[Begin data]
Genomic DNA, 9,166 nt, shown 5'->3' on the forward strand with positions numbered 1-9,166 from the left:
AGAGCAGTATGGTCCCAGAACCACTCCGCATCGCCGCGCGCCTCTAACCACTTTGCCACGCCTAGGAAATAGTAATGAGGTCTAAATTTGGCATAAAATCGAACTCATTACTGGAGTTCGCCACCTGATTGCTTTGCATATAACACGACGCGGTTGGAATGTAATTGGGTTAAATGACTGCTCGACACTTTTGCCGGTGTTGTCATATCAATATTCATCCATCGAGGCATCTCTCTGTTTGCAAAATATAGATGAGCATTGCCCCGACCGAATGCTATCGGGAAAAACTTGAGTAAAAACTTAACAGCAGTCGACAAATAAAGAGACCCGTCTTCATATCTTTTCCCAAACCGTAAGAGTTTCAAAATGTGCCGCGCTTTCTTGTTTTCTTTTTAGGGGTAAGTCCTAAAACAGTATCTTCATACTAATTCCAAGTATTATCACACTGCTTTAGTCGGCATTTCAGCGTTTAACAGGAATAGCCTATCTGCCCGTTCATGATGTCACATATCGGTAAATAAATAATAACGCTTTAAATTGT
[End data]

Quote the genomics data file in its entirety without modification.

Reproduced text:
Genomic DNA, 9,166 nt, shown 5'->3' on the forward strand with positions numbered 1-9,166 from the left:
AGAGCAGTATGGTCCCAGAACCACTCCGCATCGCCGCGCGCCTCTAACCACTTTGCCACGCCTAGGAAATAGTAATGAGGTCTAAATTTGGCATAAAATCGAACTCATTACTGGAGTTCGCCACCTGATTGCTTTGCATATAACACGACGCGGTTGGAATGTAATTGGGTTAAATGACTGCTCGACACTTTTGCCGGTGTTGTCATATCAATATTCATCCATCGAGGCATCTCTCTGTTTGCAAAATATAGATGAGCATTGCCCCGACCGAATGCTATCGGGAAAAACTTGAGTAAAAACTTAACAGCAGTCGACAAATAAAGAGACCCGTCTTCATATCTTTTCCCAAACCGTAAGAGTTTCAAAATGTGCCGCGCTTTCTTGTTTTCTTTTTAGGGGTAAGTCCTAAAACAGTATCTTCATACTAATTCCAAGTATTATCACACTGCTTTAGTCGGCATTTCAGCGTTTAACAGGAATAGCCTATCTGCCCGTTCATGATGTCACATATCGGTAAATAAATAATAACGCTTTAAATTGT